Step By Step
When you think about setting up maintenance, a persistent fear is that tasks may step on each other. You probably don’t want backups and CHECKDB and statistics maintenance running at the same time as statistics maintenance (notice I didn’t say index maintenance, here, because you’re smart and you skip it?). You may also throw in some other steps, like cleanup tasks something.
Your next fear is that if one step fails, you won’t go to the next step. For instance, a Sort from Statistics maintenance may fill up TempDB, a drive for backups may run out of space (or the network path could get yoinked), or there might be some (DEARPLEASEGODDONTLETITBECORRUPTION) error associated with DBCC CHECKDB (like one of those weird NTFS fragmentation errors) or something.
At no point should one step failure lead to another step not running, so you do something like this.
The trouble is, when a step fails, there’s no way for you to get a notification that a step failed (unless you write some custom code within the job).
Bummerino mi amigo.
In The Know
The smart thing to do is use built-in stored procs to call other jobs.
This allows you to retain control over job run order, and still get emails when individual job steps fail, because each job can report and alert on failure.
Update Antony correctly points out that this will go out and run your jobs asynchronously. There’s a second part to this where I discuss how to control that further.
Thanks for reading!
Since start job sets the job running and then returns, this would end up running your jobs in parallel, not in sequence.
Yep! It takes some extra legwork to get them running as steps (which I’m working on another post about). This is just to help folks who need to get alerts for failures and have jobs continue. I’ll update the post to make that more clear.
Another way to do this is to setup an agent job that queries msdb..sysjobsteps and jobhistory to find failed jobs, get all of the details from the failed job, and then use sp_send_dbmail to email that to your admins. All of this can be done in a simple script in an Agent job. This wouldn’t work in all situations but most of the time when we set “Continue on failure” it’s not a critical step, if it was then we would fail the step and have it page an after-hours admin.
A simple way I have done it in the past is to have every other step in the job be a failure email step. Each real step would continue to the next step on failure (so you get an email alert) or skip over the next step on success. The failure email step would simply go to the next step on both failure and success. That would let me track the success/failure of each step in the job.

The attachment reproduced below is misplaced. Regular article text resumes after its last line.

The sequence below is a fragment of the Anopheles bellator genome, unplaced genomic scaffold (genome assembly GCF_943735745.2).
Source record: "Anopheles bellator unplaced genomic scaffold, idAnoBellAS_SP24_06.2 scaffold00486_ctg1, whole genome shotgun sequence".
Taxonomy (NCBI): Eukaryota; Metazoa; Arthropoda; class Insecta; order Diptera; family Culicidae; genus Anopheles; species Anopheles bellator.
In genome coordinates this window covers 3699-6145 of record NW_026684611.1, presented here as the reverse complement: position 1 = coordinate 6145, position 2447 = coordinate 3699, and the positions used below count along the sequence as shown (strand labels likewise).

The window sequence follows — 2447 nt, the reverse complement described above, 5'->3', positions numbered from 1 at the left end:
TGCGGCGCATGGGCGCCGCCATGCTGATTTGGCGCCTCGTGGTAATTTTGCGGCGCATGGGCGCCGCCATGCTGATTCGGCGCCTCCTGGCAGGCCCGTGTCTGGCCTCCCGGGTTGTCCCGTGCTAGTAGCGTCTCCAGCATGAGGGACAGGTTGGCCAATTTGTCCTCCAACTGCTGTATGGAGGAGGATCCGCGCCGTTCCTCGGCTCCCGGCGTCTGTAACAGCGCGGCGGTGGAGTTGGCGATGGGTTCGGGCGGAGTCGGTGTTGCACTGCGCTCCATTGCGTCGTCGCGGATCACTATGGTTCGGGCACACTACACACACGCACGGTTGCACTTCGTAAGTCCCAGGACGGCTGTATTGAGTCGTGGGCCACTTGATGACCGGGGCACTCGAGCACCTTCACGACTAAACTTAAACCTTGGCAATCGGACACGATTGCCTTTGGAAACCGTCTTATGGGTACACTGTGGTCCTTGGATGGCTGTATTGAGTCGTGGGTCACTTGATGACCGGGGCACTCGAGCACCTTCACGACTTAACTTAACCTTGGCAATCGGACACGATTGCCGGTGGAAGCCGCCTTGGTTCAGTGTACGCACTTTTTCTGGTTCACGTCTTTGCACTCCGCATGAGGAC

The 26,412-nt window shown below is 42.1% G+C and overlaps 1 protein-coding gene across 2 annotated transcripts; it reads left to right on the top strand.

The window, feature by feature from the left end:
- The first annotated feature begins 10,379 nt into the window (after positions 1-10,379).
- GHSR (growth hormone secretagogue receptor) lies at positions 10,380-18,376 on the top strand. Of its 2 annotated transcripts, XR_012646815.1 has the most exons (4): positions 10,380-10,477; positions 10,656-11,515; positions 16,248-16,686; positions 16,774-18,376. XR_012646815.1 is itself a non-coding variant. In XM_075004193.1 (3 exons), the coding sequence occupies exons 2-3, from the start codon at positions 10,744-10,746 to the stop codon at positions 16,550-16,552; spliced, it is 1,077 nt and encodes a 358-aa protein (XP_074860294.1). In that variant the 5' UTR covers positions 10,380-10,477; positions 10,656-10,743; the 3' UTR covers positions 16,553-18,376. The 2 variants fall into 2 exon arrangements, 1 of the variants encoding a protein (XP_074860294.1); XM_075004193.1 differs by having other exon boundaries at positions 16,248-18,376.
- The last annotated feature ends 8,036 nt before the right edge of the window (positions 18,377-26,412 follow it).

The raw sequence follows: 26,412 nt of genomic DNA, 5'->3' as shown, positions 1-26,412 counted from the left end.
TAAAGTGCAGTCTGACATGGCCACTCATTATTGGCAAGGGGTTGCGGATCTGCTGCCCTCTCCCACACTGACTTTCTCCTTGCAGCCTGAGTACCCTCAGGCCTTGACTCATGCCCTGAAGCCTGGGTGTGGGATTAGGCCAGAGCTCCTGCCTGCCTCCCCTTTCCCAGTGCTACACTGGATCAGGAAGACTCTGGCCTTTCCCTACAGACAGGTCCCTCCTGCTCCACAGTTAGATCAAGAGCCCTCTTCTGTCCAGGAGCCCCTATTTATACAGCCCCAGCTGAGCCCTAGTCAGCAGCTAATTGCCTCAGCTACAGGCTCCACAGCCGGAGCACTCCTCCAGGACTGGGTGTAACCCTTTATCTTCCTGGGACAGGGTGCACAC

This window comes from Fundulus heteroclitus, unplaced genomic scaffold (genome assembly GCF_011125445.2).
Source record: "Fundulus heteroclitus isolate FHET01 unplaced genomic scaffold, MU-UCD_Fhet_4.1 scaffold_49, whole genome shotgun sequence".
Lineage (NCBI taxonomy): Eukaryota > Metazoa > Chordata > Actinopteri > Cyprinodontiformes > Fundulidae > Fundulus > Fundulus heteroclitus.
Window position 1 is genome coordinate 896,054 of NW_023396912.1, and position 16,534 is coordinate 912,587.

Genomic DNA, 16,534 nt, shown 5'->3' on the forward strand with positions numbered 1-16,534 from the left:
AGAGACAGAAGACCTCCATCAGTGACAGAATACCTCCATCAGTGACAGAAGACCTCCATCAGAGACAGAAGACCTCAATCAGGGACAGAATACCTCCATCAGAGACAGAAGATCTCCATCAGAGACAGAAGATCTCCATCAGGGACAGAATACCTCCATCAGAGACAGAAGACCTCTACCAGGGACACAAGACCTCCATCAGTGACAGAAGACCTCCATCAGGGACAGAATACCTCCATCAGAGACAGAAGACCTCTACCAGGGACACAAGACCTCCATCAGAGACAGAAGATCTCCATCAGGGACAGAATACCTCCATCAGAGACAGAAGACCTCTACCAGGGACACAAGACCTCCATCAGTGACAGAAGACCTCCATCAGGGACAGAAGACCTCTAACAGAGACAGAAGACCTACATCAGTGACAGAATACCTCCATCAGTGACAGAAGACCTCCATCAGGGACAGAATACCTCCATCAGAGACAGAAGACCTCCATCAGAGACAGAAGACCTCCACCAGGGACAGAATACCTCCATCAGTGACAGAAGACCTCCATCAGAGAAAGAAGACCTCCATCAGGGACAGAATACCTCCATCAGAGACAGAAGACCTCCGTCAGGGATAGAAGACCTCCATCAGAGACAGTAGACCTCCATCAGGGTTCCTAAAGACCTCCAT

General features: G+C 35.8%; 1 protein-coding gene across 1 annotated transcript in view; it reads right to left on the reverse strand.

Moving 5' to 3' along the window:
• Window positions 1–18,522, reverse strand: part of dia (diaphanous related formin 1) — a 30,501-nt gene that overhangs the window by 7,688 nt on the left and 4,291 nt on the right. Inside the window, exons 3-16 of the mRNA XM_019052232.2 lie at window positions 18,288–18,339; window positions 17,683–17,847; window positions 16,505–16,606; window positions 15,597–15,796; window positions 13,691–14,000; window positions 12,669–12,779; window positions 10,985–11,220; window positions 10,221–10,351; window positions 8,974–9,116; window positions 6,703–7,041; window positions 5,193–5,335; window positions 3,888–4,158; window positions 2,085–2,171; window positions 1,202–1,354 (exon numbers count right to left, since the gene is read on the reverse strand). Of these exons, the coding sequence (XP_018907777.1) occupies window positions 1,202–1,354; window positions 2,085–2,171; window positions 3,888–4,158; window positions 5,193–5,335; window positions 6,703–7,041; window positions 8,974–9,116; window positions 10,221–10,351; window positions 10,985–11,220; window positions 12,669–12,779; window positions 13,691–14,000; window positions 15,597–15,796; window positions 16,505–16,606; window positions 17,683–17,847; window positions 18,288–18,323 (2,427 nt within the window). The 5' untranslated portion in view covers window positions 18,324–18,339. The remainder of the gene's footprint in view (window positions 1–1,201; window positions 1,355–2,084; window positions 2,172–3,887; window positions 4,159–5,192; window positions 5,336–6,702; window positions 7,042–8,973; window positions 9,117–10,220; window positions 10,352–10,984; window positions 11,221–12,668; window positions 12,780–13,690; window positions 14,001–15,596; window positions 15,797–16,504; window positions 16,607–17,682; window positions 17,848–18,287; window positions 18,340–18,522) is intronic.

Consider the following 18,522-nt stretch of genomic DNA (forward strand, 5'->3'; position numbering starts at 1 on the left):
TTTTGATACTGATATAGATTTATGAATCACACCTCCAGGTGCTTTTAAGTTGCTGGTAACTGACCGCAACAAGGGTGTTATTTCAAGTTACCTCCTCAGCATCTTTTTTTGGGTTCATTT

This is a common issue that most sql server shops will face and this is a timely discussion for m shop.
Can I tell my manager (LOL) you will shortly provide the second post for how to make the executions synchronous?
And Seth’s suggestion seems obviously simple and straightforward, although perhaps involves a fair amount of redundant code…
As long as you don’t mind a little looping code, sure.
Otherwise, there are third party tools out there that make job chaining simple (SentryOne has Event Manager, for instance).
without a few loops here and there we wouldn’t see much useful programming deployed in the world, (thought not so much in sql for very good reason)…
You say: “notice I didn’t say index maintenance, here, because you’re smart and you skip it?”
Can you explain me why are you saying that we didn’t need index maintenance? This mean’s that we never have to do index maintenance?
Unless you need to change something about an index (rebuild to change fill factor, etc.), I typically recommend skipping index maintenance. There are plenty of blog posts around our site about why.
Can you send me a link for that blog posts?
Sure — start here.
I read the blog post.
But can you tell my why this is your recommendation?
I’m confused now, because I read in Microsoft book, on SQL site, listened on Microsoft education, and they all said we needed to find time to index maintenance. Why did Ola write the Index Maintenance script if we did not this?
Can you explain? Do you mean only for SSD or generally?
Maty – the reason why is in the blog post. Going into more personalized training detail than that is kinda beyond the scope of what we can do in a blog post. Feel free to search our site for “fragmentation” and you’ll see lots of other posts about it, though.
Exactly what I do Erik – great to share that information! There are a lot of ways to do this sort of thing, but this method is the most straight forward – just alert the operator if something fails and drive on.
When using on failure go to the next, I add a final step to the job to report any errors.
instance_id > COALESCE((SELECT
job_id = $(ESCAPE_SQUOTE(JOBID)) AND step_id = 0
AND job_id = $(ESCAPE_SQUOTE(JOBID))
AND run_status 1 — success
IF @@ROWCOUNT 0
RAISERROR(‘A job step failed!’, 16, 1)
That should be IF @@ROWCOUNT <> 0
instead of just raising, with something like
exec Myown.dbo.NotifySQLDBA 'Error', '$(ESCAPE_SQUOTE(JOBID))', '$(ESCAPE_SQUOTE(STRTDT))', '$(ESCAPE_SQUOTE(STRTTM))'
I pile up eventual error logs to be sent via mail
FROM msdb.dbo.sysjobhistory jh
inner join msdb.dbo.sysjobsteps js
on js.job_id = jh.job_id
where UPPER(master.dbo.fn_varbintohexstr(jh.job_id)) = @JOBID
AND js.output_file_name IS NOT NULL
AND msdb.dbo.agent_datetime(run_date, run_time) >= msdb.dbo.agent_datetime(@STRTDT, @STRTTM)
[…] MS SQL Docs: SQL Server Agent • MS SQL Docs: sp_start_job • BrentOzar.com: Chaining Agent Tasks For Alerting The Right Way, by Erik Darling • LogicalRead: Scheduling SQL Server Jobs with SQL Agent, by Michael Otey • MS […]